This Tiny Sea Snail ‘Flies’ Through The Water Like An Insect
Really earning its name of sea butterfly
Every night, a hoard of tiny creatures takes part in one of the largest animal migrations, traveling hundreds of meters from the middle depths of the ocean to the surface, to feed and avoid getting eaten. One species of zooplankton that participates in this habitual feat is the 3-millimeter Limacina helicina, more colloquially known as the sea butterfly. Don’t be fooled by the name though, it’s actually a tiny sea snail, or pteropod, with a shell covering about two-thirds of its body. Scientists at Georgia Tech were curious as to how the little snails were able to swim hundreds of meters each night, and so they scooped up a sample from the Pacific Ocean and studied their unique mode of motion with a high-speed camera.
Most small underwater animals would paddle to get around, like how a sea turtle swims. But these little sea butterflies are true to their name: they swim through the ocean much like how insects fly through the air, by flapping their “wings.” The flapping motion produces lift, much like it does for insects in the air, first clapping their wings together, then swiftly flapping them outward. But the snail isn’t exactly the same as a buzzing bee or its namesake butterfly. At each stroke, the snail turns its body to make sure its wings are in the right position to flap, making it travel upwards in a zigzag path.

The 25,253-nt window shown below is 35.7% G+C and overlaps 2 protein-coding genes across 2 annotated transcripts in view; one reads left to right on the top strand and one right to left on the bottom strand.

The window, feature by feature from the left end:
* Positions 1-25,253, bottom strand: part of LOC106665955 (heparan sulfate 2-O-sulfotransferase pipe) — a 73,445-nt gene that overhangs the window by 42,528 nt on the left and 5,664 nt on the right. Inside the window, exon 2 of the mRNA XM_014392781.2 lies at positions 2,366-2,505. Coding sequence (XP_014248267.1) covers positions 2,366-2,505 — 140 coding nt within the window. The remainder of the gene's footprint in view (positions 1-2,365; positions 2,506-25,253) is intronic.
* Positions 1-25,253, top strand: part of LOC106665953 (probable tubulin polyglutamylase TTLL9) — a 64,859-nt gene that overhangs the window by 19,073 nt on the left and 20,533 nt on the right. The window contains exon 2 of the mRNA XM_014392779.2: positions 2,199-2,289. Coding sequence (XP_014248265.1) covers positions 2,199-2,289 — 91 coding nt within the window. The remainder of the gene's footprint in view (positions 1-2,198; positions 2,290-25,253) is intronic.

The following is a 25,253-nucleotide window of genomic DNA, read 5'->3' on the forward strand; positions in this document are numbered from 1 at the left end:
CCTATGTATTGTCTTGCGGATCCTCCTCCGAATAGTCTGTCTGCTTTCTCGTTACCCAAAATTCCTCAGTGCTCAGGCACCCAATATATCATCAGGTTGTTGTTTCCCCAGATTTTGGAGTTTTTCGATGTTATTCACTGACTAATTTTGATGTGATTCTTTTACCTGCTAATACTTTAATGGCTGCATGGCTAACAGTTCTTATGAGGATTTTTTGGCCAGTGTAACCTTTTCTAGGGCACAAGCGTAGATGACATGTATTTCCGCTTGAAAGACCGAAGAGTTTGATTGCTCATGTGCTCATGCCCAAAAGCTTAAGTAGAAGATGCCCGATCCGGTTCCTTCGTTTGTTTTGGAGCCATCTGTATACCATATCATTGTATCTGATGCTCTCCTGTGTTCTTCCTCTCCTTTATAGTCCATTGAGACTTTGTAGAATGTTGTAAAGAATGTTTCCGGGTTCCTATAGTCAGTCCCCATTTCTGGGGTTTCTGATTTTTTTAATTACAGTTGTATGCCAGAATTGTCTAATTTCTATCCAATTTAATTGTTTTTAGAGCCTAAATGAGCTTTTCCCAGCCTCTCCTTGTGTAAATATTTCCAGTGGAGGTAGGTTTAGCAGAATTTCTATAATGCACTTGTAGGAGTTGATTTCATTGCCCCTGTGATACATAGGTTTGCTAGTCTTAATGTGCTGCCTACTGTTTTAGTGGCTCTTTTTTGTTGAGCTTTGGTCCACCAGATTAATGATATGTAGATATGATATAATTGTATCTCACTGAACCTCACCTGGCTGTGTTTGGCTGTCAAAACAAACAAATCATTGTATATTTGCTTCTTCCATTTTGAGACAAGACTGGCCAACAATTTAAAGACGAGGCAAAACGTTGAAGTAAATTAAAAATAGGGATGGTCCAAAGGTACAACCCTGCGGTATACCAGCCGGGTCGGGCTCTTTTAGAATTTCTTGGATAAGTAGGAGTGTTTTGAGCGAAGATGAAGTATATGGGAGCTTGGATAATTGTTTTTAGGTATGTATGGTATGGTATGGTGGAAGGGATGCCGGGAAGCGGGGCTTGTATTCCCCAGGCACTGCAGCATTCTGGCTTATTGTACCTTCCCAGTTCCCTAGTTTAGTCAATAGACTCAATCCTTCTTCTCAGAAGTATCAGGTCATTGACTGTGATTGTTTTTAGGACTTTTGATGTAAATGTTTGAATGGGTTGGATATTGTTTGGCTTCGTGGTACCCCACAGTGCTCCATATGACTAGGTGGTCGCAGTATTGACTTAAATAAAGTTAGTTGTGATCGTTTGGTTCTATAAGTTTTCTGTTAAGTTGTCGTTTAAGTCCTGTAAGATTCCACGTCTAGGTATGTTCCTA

Watch the sea butterfly in action below:
“Snails evolutionarily diverged from flying insects 550 million years ago,” one of the study authors, Donald Webster, said in a press release. “Hence, it is amazing that marine snails are using the same figure-eight wing pattern that is typical of their very distant airborne relatives.”
Why all this fuss about a tiny sea snail, you ask? Well, they’re actually rather important creatures. Living in cold waters, not only are they eaten by many other creatures such as birds and fish, but their shells also sink down to the ocean floor once the creatures die, adding to the seafloor’s carbon. Plus, better understanding the motions of these tiny creatures could one day lead to new micro underwater robots.
The research was published this week in the Journal of Experimental Biology.